Friday, October 7, 2011

Apple's Influence On Boomers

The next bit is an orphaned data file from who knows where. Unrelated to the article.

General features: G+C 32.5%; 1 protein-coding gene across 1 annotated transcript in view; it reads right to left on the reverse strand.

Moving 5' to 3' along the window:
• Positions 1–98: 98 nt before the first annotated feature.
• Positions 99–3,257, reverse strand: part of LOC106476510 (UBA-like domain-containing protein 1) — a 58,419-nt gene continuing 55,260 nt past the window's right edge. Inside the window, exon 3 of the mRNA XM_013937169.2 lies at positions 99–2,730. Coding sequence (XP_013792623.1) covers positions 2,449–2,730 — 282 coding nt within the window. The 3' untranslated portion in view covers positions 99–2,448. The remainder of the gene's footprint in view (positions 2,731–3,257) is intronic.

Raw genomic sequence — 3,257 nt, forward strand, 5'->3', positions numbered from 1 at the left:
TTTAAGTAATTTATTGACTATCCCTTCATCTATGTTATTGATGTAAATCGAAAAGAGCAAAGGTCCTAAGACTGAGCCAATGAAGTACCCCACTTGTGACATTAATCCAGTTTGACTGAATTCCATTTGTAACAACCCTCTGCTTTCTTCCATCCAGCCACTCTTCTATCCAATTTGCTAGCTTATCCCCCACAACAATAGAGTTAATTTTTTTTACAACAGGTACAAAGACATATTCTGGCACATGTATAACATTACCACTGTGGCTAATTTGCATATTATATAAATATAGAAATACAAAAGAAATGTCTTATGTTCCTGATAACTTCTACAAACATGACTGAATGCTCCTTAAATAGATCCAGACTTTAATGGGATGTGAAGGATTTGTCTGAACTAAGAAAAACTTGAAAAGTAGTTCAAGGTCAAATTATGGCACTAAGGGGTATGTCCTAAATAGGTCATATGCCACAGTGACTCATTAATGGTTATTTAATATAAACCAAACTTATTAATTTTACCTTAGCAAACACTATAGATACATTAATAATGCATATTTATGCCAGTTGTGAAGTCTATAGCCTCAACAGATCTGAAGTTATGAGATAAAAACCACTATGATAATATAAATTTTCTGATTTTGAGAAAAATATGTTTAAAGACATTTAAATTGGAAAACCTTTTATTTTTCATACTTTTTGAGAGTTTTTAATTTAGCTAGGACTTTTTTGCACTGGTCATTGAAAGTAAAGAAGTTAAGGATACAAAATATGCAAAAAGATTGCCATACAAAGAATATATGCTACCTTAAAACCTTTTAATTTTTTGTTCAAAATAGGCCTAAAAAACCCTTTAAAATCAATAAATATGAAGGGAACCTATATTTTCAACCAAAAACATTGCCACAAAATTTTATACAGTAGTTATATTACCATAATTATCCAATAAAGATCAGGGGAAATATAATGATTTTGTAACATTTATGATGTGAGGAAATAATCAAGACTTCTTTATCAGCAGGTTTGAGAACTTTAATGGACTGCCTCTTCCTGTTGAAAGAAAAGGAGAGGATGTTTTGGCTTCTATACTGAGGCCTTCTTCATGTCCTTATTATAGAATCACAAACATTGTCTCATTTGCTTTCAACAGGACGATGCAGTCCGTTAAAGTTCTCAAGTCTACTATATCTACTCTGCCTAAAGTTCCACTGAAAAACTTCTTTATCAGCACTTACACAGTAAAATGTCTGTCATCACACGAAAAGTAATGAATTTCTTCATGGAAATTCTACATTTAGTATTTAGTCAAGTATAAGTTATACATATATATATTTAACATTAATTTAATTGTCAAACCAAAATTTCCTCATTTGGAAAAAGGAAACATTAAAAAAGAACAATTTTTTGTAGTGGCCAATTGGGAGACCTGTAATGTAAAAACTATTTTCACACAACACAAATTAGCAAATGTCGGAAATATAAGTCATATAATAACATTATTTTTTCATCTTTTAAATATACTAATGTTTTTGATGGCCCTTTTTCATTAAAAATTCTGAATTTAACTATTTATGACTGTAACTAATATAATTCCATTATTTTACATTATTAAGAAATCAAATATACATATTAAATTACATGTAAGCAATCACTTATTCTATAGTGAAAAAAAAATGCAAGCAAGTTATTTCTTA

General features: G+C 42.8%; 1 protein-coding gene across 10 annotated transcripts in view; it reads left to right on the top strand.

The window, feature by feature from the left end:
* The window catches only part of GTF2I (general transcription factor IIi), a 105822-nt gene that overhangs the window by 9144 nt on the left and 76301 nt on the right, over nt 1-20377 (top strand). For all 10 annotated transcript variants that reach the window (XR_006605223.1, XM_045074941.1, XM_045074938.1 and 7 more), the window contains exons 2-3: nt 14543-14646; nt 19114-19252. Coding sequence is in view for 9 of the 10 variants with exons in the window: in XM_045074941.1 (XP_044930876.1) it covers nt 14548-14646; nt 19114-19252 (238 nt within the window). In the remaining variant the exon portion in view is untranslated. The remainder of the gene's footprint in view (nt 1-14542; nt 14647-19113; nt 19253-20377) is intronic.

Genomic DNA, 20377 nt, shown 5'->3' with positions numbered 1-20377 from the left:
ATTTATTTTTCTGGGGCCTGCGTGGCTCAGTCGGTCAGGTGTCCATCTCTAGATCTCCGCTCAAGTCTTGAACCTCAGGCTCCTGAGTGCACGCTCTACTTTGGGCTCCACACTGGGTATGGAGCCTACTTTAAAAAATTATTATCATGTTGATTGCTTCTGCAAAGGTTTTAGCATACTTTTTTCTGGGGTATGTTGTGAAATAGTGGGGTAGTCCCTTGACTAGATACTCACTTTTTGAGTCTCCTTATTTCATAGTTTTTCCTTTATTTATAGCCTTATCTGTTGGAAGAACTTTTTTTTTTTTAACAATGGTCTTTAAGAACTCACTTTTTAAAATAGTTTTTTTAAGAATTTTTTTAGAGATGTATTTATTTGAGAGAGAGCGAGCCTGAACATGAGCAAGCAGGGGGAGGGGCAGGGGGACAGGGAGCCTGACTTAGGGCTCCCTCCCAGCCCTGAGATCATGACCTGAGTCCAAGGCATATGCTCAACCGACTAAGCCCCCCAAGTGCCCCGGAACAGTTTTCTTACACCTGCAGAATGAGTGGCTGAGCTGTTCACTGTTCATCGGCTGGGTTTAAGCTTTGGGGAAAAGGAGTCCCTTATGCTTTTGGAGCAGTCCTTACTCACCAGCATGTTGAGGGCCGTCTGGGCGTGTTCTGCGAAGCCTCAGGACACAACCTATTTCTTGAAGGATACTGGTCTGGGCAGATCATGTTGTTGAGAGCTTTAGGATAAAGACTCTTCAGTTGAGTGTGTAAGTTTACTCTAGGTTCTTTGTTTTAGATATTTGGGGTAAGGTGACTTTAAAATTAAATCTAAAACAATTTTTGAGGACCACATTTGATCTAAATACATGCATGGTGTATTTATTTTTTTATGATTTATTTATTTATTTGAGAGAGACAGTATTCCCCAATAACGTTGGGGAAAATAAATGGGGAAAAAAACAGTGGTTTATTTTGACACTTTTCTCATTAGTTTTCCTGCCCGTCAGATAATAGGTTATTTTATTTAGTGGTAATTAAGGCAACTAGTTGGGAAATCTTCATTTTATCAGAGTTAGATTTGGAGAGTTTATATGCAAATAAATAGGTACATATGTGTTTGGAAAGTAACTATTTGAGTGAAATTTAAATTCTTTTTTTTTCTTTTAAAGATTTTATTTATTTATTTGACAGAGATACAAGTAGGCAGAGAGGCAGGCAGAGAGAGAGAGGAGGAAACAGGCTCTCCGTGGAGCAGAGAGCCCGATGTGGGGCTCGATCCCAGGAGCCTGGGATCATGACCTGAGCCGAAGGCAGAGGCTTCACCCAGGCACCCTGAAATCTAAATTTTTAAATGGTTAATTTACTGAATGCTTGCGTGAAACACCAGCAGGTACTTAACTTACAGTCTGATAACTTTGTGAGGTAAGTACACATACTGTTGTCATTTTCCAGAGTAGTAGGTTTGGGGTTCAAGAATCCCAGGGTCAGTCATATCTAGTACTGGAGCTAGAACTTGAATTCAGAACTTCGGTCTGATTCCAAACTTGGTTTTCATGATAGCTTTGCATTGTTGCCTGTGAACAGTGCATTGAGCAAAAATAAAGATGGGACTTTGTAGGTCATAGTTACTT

The passing of business luminary Steve Jobs this week should serve as a time of reflection for Boomers everywhere. Sure, Apple has had a profound effect on people of all ages around the world in the last 13 years since Jobs rejoined the company. But Steve Jobs' innovative spirit and vision for how computing and media could change our lives started more than a decade before Apple purchased his Next company. For any of us with more than 25 years of professional experience, Jobs' influence was truly transformative. The 1984 introduction of the Apple Macintosh desktop gave birth to the "almighty" cut and paste and mouse pointer concepts, forever changing our proficiency to develop and easily edit written content. I remember the excitement in our small agency office the day the MacIntosh units were set atop our desks, still draped with a branded grey cover so none of us could really see what we were getting. The "unveiling" occurred in unison when an Apple tech representative spent the day with us to "launch" our new system. Never having anything closely remote to this in college, you can imagine our collective awe as we saw the new color screen turn on and icons line the home page of our Apple OS. The best and most exciting feature was that we could begin writing our press releases, go back to any part of the release by clicking the mouse feature, copy text and paste it anywhere in the body of the release and save it on an external disk that we could share with our colleagues. Wow! that was huge then and it dramatically increased our office's productivity. We could now create boilerplates for the end of releases that we didn't have to type each time we wrote a new press release. And while the MacIntosh was huge for communications businesses, it revolutionized every sector. Lawyers could easily adapt agreements, professors and students could enhance research papers and administrative assistants could easily organize their executive's correspondence. It's ironic that Boomers can best appreciate Steve Jobs by looking into their past, given that he was all about the future. But even someone as visionary as Jobs, I think, would admit that the best way to figure out where you're going is to know where you've been.     

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